Measuring Success in Officiating Development

Screen Shot 2017-05-18 at 10.12.27 AM

VTMHA Officiating Coordinator Timothy Dodds presents commemorative “first game” pucks to two Level I officials.

Over the last five years, there has been a massive increase in the amount of resources available for officiating development in British Columbia. This process has ebbed and flowed over time but recently, there has been marked improvement. Not only have associations begun to recognize that officiating is integral to the game but they understand their own roles in improving the quality of their officials. While investment at the association level is limited by the means of their membership, the improvement has been noticeable across the board.

This new reality has led to a need to measure and quantify the success of officiating development programs. An association’s board is accountable to its members for all expenditures. As a result, Referee-in-Chiefs (RICs) across the province are required to justify their inclusion in next season’s budget; hopefully, with more resources to improve their programs. This means that RICs must be able to demonstrate successful, or at least progress.

Apart from the pragmatic, there is a philosophical need for RICs to measure success. The success of the program is also a personal success for its leaders. Although the amount of money available for development is increasing, the work remains purely a labour of love for virtually everyone involved. RICs and supervisors might receive seasonal or per-game honoraria as compensation for their time. However, most are unpaid volunteers. Therefore, if the hours that RICs and supervisors are spending at the rink aren’t yielding success, then a change in approach is best for everyone involved. Which prompts the question, how exactly do we measure success in this new age of officiating development?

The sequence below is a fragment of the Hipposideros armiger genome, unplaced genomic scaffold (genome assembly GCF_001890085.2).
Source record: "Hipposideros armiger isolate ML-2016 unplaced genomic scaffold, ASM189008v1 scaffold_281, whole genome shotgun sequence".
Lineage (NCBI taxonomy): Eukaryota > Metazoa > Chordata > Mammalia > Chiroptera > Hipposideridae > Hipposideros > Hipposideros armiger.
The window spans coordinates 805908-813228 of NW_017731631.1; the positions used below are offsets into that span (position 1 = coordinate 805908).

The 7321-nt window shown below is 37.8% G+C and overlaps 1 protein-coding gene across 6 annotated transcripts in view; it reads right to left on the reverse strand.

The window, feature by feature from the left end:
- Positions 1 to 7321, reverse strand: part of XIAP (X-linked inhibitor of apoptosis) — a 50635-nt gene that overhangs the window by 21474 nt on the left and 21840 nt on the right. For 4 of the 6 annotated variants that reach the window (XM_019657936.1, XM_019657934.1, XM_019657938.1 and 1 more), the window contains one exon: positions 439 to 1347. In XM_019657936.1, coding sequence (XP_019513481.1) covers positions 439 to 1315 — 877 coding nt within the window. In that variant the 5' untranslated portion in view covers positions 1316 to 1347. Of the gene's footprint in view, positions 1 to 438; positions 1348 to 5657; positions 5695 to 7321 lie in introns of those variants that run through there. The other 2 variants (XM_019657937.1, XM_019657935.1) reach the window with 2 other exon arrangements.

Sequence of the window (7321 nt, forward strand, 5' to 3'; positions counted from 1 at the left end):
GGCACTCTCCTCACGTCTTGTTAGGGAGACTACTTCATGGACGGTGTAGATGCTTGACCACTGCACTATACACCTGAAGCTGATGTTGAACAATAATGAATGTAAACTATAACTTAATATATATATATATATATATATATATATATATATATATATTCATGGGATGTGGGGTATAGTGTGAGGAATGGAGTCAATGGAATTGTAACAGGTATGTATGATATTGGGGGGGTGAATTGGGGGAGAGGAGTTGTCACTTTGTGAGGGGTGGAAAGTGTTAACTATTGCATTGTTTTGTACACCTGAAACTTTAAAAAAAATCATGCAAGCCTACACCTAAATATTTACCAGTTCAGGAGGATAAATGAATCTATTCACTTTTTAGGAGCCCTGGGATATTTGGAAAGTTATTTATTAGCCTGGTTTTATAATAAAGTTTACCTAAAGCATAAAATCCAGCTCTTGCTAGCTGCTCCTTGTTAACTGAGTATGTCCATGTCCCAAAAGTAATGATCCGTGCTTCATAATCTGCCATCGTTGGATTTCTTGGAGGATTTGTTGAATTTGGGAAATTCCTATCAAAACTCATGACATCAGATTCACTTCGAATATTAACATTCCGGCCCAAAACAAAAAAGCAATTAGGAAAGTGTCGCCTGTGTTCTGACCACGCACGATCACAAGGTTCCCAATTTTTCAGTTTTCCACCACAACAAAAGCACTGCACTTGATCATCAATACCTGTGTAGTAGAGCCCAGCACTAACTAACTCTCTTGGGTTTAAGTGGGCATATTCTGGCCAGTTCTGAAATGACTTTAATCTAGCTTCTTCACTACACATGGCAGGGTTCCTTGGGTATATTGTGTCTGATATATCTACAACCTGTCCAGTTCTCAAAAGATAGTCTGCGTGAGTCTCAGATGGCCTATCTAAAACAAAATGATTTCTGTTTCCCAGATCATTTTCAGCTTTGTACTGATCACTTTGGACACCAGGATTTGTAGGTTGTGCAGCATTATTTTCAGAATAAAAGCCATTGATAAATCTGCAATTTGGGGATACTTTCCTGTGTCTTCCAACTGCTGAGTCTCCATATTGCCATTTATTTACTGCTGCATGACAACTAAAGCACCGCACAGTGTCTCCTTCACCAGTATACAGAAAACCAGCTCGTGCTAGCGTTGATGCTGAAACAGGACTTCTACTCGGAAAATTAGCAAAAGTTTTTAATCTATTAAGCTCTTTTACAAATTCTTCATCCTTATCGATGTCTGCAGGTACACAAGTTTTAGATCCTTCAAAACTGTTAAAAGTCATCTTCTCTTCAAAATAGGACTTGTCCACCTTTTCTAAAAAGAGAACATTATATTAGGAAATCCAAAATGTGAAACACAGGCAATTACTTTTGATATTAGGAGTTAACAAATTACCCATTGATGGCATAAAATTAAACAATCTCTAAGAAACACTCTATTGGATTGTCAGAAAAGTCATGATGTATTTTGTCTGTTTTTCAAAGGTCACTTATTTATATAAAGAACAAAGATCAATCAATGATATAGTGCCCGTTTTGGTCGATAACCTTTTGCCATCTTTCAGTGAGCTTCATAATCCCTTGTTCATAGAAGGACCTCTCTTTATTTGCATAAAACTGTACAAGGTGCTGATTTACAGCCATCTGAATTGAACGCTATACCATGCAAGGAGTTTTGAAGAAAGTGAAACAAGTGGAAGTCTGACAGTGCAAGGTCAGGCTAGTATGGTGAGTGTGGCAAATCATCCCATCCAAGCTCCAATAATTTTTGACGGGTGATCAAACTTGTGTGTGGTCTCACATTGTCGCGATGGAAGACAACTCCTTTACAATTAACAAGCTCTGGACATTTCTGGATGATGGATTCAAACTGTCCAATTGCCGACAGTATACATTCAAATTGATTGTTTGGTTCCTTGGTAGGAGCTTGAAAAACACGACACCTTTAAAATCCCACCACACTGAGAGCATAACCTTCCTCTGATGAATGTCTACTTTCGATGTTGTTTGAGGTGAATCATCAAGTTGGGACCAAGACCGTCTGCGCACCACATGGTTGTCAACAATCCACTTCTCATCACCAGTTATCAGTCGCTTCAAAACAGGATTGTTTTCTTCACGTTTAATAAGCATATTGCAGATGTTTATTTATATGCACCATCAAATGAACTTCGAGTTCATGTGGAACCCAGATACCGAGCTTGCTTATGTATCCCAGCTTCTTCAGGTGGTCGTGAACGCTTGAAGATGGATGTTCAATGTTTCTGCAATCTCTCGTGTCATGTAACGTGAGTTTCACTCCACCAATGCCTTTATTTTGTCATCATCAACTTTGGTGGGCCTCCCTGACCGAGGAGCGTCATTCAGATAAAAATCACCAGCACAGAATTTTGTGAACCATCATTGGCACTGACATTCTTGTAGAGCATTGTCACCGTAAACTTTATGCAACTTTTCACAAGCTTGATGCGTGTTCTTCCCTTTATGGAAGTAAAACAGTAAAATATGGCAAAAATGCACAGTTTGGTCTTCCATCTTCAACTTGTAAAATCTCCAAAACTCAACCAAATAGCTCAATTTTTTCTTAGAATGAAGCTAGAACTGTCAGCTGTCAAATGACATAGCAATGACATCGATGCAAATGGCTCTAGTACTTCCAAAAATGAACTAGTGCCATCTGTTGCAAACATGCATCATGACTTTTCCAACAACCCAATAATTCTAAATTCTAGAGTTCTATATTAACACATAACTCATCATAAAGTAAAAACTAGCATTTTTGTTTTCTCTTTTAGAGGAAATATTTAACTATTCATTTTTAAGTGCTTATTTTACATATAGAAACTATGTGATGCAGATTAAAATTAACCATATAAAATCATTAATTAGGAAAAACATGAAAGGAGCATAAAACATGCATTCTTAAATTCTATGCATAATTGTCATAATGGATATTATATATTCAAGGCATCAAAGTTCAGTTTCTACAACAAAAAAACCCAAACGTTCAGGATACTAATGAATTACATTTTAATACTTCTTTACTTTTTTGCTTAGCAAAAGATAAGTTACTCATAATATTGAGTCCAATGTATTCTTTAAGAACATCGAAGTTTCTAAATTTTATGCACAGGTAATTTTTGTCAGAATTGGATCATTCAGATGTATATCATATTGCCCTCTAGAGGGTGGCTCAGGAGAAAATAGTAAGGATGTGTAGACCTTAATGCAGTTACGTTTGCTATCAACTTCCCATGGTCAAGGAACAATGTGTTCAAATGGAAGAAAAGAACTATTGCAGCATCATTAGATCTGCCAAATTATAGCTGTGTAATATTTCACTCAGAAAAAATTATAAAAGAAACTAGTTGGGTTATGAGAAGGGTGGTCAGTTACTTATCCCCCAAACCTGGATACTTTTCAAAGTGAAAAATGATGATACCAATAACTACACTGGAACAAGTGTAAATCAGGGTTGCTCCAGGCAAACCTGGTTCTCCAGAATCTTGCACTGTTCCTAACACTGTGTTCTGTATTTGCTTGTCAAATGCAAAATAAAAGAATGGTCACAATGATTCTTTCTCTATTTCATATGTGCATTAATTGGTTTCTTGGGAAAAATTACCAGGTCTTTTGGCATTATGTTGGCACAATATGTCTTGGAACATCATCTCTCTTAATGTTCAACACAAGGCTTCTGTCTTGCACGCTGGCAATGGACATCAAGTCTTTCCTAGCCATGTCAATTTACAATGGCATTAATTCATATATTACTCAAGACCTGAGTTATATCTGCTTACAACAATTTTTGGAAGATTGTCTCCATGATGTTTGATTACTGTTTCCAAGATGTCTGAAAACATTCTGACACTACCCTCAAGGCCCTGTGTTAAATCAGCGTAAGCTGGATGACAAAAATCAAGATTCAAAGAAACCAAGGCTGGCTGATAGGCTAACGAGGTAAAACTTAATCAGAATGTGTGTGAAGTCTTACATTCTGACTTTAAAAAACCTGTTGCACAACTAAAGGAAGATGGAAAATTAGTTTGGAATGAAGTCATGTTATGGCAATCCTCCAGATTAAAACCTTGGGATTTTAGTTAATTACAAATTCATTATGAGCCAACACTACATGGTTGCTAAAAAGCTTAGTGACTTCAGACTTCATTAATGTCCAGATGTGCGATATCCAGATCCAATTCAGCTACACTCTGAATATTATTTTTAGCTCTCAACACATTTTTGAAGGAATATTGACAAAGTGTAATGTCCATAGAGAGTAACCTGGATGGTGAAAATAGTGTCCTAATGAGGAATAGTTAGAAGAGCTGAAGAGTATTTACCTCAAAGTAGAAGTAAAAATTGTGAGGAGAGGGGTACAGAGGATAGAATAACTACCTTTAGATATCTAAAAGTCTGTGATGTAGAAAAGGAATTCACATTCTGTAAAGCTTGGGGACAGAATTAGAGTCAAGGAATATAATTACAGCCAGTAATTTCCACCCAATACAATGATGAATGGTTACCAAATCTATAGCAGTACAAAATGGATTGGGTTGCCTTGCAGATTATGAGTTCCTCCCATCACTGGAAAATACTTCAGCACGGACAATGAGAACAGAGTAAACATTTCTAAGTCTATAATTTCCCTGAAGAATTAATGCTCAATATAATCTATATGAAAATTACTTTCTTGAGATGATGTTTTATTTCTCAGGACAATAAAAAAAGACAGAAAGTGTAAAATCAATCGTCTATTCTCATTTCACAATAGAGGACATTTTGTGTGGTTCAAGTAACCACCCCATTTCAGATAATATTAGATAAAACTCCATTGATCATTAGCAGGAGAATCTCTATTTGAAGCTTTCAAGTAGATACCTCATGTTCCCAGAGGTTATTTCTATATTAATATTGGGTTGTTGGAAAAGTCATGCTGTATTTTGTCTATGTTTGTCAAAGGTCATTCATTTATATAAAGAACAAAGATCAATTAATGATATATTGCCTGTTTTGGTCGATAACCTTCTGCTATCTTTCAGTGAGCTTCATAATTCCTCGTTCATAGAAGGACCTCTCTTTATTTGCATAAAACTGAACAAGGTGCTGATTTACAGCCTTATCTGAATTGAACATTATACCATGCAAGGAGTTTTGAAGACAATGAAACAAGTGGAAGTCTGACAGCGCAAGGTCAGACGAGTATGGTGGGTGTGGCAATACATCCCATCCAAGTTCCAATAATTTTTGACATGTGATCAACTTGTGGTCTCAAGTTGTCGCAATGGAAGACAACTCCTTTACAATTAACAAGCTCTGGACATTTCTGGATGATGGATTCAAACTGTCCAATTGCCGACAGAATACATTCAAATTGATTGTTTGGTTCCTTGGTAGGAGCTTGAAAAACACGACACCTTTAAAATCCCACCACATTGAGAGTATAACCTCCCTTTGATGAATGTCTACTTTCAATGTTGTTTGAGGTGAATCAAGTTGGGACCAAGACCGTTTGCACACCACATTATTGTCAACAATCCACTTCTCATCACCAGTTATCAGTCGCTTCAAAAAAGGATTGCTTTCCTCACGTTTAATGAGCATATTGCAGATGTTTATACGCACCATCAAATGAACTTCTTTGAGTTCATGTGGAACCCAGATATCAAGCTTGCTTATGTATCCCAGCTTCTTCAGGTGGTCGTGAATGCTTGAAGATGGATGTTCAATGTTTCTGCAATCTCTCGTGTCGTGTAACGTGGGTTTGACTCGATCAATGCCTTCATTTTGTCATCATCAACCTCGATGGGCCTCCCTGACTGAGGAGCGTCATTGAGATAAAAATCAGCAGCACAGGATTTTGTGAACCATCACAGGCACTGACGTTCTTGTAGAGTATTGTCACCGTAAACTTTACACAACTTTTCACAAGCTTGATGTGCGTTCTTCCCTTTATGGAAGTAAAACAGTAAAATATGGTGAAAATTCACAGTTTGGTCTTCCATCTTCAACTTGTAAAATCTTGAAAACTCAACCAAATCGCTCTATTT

These same discussions have been ongoing for years across all youth sports. For coaches and coach-educators, the debate has largely revolved around the relevance of trophies. Do trophies won at eight, eleven, or fourteen years of age represent the long-term success of an individual athlete, coach, or program? There are no such trophies for officials. The nearest comparison is an official being selected for a local, provincial, or national championship event. Should that be the primary benchmark for a program’s success? Or should our RICs and supervisors follow the lead of coaches and attempt to identify alternate criteria for measuring the success of our programs?

Success is progress; it cannot be measured without starting points and goals to guide the program. Moreover, each official and program will be progressing from different positions. Setting out goals when preparing to implement a new development plan is the simplest way to ensure that your success will be measurable. Although your plans and goals will require annual review and revision, all minor officiating development programs are founded on similar principles. In 2011, my colleague Timothy Dodds and I had co-authored a development plan ahead of the inaugural season of a new program at the Vancouver Thunderbird Minor Hockey Association. We revised the plan annually as the program underwent exponential growth but the introductory section never changed:

Statement of Purpose:

The Thunderbird Officials’ Development Program (TODP) is committed to provide for young officials the knowledge, opportunities, skills and tools necessary to:

  • develop a lifelong love of officiating